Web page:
‘A Feminist Reframing: An interview with Intan Paramaditha’ by Norman Erikson Pasaribu

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In this article: Intan Paramaditha,
Written by Norman Erikson Pasaribu, and was originally published in The Lifted Brow,
Apr 24, 2018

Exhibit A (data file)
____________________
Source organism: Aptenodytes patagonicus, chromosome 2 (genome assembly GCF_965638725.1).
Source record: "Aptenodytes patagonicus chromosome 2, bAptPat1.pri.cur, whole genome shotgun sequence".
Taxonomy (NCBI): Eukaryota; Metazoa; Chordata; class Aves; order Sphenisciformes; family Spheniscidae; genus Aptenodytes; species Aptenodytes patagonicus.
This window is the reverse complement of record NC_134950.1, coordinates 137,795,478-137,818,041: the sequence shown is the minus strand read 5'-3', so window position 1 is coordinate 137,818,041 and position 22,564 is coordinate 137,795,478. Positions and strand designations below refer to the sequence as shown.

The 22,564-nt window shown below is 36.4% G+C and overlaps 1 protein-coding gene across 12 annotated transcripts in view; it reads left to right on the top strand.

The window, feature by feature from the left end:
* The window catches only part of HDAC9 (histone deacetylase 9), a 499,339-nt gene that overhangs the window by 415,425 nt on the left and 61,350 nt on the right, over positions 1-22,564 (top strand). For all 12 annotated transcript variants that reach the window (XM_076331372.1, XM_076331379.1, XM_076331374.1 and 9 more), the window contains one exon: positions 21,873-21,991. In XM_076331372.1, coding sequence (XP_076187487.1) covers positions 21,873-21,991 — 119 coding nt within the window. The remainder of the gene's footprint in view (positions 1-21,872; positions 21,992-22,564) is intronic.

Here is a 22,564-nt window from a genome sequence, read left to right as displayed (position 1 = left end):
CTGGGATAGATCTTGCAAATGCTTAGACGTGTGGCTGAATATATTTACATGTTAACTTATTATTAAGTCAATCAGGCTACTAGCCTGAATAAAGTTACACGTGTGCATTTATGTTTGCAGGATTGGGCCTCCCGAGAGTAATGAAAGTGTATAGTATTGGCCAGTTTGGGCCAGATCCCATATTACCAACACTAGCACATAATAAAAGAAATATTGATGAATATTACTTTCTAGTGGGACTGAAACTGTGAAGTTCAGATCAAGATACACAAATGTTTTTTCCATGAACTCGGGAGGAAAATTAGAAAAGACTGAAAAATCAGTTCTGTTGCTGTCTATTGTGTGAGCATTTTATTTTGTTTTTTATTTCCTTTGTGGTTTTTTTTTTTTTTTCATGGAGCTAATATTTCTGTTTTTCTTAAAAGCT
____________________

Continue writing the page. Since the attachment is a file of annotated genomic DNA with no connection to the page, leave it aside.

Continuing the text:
Norman: You grew up in the middle and the twilight of Soeharto's New Order. How did it influence your upbringing? Intan: I was shaped by all the keywords thrown in the public sphere as soon as the authoritarian regime ended and the age of Reformasi (political reform) began in 1998: Freedom of expression; resistance; critical thinking. These were the mantras of the student movement, and it coincided with a lot of things. There was music (we all grew up listening to Cobain, so having a super optimistic view in life was not the norm), an oppressive father (whom I later made peace with), and my formal education, which played a big part. I was lucky to have been educated as a student of the English Department at the University of Indonesia. My advisor was feminist professor and activist Melani Budianta, and it was in college that I studied feminism, postcolonialism, and critical theory. Many of my generation in the late 90s did not have this luxury. Some programs would avoid teaching Marxist theories because the 1966 ban on Marxism and communism had not been lifted. A lot of university students would create independent study groups because schools in general were useless. My case was different. It was only a few years after Melani returned from her Ph.D at Cornell, so she introduced all the debates in the 90s – Judith Butler, Cultural Studies… We read Arundhati Roy and Jhumpa Lahiri, not just dead white male authors.

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